• leonard antony white

        November 4, 2020 at 9:46 am

        Hi Dan, thanks for your reply, I have stripped the hub down (my brother in laws vehicle) it seems to have been put together wrongly, as it failed an mot on a damaged driveshaft boot …offside hub end, clearly in order to renew the boot the hub had to be dismantled. It seems the oil seals where put on back to front! anyway new bearing kit ordered, I have a manual PDF and an enlarged view shows the cross section, the splined hub buts upto the machined end of the driveshaft just before the shoulder that runs in the inner oil seal, it has a spacer, but no shims, obviously the inner races have to be a tight fit on the rotating hub in order to work but I cannot see the point of using taper roller bearings if the cannot be adjusted, loading a bearing upto the torque required would mean it would not rotate, the can be demonstrated on any car with conventional tapers, take out the split pin tighten it (nowhere near 375 ft/lb) and the wheel won’t rotate! with this design, the hub will surely contact the shoulder on the drive shaft when torqued up to the full amount, the simple sleeve and any shims would simply collapse under that loading it would seem to me that the preloading is non adjustable and cannot take up any wear, so a pair of simple parallel roller bearings would probably be just as effective as fitted in most back axles of course I’m probably wrong!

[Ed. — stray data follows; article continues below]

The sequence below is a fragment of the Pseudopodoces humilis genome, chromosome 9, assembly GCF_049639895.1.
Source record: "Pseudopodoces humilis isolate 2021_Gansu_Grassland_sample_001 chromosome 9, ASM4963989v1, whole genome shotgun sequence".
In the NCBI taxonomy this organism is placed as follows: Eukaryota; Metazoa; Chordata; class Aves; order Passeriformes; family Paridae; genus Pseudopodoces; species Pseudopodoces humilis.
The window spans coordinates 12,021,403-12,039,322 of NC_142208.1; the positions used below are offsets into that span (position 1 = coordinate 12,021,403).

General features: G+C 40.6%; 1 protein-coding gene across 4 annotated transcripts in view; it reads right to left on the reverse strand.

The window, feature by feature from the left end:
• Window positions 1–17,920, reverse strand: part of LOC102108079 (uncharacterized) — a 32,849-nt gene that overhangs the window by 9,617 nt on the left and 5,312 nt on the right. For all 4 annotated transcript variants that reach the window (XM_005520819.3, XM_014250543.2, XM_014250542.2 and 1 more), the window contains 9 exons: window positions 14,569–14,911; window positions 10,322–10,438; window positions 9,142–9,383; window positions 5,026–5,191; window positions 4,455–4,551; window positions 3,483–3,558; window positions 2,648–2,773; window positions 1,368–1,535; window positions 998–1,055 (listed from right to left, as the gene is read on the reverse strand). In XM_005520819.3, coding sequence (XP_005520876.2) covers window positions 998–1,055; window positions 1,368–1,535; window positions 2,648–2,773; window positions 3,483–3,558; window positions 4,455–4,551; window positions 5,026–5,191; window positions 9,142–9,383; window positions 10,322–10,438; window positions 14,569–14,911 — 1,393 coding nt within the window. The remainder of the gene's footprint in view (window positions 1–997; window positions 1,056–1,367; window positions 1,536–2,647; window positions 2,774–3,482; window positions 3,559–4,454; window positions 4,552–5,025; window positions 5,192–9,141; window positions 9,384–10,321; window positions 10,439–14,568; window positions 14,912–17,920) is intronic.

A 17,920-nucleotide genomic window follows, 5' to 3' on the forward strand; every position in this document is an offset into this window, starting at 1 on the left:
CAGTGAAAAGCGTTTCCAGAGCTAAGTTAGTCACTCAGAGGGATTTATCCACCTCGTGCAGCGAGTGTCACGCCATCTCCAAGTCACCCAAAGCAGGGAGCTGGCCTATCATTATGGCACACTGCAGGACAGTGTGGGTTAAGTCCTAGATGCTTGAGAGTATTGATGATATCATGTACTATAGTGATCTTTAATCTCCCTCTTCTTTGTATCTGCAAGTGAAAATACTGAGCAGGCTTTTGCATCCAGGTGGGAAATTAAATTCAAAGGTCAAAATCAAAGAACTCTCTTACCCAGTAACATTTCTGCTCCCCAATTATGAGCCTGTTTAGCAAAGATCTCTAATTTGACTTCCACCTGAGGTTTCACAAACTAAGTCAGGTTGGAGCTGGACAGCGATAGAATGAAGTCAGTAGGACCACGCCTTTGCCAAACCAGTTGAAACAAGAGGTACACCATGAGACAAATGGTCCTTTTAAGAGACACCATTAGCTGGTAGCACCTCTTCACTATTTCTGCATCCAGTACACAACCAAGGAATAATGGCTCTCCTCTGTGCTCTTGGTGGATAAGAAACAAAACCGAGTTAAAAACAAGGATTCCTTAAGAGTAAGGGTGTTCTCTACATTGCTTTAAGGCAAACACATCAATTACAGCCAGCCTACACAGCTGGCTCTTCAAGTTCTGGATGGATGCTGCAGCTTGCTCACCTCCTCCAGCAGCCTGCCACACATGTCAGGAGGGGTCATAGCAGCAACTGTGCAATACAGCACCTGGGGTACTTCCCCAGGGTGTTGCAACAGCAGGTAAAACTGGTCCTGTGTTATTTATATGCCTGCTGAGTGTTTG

• Hi Leonard – no worries πŸ™‚ The spacer in between the bearings should be loaded in compression when the hub nut is torqued – it is reasonably meaty so won’t collapse under this loading and it prevents the compressive force being applied to the rolling elements of the bearings. I believe the main reason for using taper roller bearings is they can handle higher axial loads than ball bearings – if tapered roller bearings are not used some other design (such as deep groove ball bearings) are usually used to handle the axial loads (simple ball bearings are not good with axial loads). I’ve going off memory more then anything and it’s been a while since I did this job! (and my memory is not great at the best of times!) Perhaps you could post a diagram of the cross section? Cheers, Dan